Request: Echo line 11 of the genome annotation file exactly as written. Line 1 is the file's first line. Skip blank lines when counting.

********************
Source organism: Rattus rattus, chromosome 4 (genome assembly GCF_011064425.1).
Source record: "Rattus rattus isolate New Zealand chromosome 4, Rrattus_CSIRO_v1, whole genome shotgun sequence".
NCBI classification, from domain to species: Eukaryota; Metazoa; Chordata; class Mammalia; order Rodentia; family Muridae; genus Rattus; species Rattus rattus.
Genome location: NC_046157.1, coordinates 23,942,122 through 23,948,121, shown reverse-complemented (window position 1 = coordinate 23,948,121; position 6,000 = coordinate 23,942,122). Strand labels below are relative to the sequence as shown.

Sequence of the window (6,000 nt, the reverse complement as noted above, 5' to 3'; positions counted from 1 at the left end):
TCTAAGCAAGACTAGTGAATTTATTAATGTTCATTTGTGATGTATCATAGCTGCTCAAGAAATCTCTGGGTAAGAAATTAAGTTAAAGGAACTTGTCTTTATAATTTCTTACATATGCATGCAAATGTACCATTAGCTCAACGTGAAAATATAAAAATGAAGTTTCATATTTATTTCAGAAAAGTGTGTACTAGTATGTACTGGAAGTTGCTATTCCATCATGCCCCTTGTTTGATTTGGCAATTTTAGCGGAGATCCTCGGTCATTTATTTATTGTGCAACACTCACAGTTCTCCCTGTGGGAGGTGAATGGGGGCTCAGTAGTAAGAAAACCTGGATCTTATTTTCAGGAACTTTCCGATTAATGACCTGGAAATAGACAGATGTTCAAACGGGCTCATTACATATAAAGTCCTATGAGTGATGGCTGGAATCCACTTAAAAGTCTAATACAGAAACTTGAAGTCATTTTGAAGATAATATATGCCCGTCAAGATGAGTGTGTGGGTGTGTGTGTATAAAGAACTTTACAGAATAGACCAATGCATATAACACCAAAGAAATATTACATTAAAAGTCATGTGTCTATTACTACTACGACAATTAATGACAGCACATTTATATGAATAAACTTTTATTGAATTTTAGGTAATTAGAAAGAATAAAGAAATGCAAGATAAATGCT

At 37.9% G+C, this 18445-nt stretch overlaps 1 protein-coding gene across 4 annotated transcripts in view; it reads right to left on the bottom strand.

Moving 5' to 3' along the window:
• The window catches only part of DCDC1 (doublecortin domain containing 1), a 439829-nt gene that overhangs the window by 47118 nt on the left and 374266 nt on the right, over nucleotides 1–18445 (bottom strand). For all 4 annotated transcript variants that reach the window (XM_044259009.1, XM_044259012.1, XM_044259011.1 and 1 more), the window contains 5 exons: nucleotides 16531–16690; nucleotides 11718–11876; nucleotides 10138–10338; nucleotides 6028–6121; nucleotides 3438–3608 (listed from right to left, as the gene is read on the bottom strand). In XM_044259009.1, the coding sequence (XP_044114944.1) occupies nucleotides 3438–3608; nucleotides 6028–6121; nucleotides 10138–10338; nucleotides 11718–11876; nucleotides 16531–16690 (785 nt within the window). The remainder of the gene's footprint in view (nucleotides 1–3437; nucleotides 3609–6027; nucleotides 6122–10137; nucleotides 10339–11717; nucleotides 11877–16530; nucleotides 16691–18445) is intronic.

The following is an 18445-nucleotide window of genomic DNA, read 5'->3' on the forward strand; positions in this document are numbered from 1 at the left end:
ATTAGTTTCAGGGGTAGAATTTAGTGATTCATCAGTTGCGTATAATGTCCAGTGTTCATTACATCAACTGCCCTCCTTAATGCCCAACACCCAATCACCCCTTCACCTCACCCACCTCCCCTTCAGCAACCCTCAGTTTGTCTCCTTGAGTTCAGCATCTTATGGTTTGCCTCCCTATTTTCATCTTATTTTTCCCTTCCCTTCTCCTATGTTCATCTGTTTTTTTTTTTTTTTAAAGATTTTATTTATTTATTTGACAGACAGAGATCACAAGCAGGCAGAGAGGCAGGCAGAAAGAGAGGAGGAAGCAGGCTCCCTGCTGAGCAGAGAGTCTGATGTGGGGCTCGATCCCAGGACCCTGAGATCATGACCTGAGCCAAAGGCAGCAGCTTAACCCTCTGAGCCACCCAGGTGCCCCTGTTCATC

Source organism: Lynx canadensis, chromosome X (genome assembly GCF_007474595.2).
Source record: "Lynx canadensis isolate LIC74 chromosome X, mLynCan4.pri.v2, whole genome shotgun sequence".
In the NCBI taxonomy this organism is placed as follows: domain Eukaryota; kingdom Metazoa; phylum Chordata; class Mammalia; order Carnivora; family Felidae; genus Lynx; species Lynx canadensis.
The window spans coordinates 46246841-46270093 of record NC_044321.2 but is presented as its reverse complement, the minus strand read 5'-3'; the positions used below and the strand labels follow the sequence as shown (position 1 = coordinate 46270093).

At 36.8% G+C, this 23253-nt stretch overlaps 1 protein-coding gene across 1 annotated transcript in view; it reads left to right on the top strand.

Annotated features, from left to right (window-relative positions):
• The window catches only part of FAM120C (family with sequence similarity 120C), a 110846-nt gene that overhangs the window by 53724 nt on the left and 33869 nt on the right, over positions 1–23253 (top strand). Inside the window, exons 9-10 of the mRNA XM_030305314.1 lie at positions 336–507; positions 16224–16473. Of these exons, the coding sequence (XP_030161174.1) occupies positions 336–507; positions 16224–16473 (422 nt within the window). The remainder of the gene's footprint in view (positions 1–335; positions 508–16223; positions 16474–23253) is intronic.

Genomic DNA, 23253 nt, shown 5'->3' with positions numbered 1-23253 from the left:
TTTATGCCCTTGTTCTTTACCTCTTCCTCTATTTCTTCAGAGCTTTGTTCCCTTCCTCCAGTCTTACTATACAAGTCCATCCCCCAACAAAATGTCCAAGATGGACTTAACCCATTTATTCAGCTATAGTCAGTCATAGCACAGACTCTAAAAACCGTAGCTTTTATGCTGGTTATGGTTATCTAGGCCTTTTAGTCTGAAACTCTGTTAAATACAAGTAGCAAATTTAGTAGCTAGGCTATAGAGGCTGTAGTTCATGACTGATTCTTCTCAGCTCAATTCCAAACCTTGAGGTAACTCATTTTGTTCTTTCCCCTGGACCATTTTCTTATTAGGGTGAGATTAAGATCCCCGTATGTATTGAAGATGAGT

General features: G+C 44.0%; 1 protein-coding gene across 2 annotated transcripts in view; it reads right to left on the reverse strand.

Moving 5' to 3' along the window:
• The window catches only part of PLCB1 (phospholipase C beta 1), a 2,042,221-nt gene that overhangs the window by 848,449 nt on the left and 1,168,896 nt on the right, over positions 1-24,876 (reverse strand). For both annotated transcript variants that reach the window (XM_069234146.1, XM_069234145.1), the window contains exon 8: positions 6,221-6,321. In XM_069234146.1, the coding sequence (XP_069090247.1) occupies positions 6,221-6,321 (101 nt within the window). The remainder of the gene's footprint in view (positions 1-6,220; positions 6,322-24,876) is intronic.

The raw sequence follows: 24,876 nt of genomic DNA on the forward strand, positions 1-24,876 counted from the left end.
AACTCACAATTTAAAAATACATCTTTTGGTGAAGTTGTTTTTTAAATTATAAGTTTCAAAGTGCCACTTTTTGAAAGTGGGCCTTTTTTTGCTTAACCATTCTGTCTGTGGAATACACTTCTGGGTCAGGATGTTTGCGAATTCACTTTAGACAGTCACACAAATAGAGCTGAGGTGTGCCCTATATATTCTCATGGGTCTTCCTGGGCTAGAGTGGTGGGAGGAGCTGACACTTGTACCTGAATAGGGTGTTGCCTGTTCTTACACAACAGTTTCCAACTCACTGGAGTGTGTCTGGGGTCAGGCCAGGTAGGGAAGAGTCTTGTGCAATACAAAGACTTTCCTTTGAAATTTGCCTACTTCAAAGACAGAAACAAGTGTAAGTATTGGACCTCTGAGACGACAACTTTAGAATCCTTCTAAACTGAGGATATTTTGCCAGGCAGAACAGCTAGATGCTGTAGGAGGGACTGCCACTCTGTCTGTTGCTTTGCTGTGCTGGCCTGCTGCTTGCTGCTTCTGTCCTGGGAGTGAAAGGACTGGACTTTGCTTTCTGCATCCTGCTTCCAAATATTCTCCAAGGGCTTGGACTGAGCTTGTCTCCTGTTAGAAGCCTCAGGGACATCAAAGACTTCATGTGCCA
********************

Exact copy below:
ATTAGTTTCAGGGGTAGAATTTAGTGATTCATCAGTTGCGTATAATGTCCAGTGTTCATTACATCAACTGCCCTCCTTAATGCCCAACACCCAATCACCCCTTCACCTCACCCACCTCCCCTTCAGCAACCCTCAGTTTGTCTCCTTGAGTTCAGCATCTTATGGTTTGCCTCCCTATTTTCATCTTATTTTTCCCTTCCCTTCTCCTATGTTCATCTGTTTTTTTTTTTTTTTAAAGATTTTATTTATTTATTTGACAGACAGAGATCACAAGCAGGCAGAGAGGCAGGCAGAAAGAGAGGAGGAAGCAGGCTCCCTGCTGAGCAGAGAGTCTGATGTGGGGCTCGATCCCAGGACCCTGAGATCATGACCTGAGCCAAAGGCAGCAGCTTAACCCTCTGAGCCACCCAGGTGCCCCTGTTCATC